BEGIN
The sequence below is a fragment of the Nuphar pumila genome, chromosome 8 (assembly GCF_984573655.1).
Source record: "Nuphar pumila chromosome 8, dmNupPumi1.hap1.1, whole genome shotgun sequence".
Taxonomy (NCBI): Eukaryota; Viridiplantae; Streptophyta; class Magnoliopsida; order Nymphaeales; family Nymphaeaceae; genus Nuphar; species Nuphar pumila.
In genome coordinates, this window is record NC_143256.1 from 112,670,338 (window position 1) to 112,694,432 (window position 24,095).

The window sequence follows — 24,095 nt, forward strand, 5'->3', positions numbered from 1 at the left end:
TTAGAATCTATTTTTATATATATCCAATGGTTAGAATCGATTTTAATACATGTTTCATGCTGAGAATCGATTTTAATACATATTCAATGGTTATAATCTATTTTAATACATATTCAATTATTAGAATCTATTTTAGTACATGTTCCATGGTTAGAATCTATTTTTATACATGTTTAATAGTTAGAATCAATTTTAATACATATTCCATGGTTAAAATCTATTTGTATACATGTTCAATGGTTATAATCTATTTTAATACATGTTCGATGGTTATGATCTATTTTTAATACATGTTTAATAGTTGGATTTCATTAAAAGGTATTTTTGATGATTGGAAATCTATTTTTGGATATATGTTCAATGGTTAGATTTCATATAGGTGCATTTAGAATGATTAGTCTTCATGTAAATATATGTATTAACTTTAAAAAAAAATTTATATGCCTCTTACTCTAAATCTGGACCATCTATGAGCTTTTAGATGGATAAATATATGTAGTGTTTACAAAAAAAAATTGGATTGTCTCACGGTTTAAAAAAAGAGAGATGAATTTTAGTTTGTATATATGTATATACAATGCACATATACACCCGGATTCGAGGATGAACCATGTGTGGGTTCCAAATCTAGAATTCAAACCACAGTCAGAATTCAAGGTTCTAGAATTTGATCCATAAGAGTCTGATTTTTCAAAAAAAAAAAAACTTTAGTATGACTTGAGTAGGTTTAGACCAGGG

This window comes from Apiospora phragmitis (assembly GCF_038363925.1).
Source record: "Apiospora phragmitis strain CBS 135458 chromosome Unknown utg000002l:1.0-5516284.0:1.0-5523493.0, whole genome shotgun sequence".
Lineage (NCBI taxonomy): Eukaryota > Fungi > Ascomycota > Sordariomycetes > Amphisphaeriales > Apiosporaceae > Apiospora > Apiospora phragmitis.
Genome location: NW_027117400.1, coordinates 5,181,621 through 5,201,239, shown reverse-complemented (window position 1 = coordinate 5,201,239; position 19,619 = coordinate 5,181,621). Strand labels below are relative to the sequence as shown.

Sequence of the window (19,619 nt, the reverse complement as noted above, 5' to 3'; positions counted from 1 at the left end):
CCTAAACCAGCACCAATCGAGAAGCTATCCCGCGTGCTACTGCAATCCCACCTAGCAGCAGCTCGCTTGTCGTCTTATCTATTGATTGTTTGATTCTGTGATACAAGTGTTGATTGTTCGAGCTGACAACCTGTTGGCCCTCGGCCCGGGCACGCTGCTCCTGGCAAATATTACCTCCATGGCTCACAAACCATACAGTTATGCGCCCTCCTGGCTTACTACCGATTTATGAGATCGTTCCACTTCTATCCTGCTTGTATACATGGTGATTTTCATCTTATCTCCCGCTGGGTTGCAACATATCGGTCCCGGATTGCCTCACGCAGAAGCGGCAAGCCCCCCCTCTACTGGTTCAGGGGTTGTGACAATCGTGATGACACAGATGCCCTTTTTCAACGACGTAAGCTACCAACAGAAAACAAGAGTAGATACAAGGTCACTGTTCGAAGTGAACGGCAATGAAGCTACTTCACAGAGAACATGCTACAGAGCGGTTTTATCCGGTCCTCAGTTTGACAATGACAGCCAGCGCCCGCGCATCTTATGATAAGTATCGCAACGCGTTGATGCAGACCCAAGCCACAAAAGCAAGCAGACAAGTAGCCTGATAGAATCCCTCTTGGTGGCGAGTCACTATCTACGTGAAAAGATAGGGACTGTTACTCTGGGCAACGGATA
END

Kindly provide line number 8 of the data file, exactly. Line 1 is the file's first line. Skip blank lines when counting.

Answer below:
Source record: "Apiospora phragmitis strain CBS 135458 chromosome Unknown utg000002l:1.0-5516284.0:1.0-5523493.0, whole genome shotgun sequence".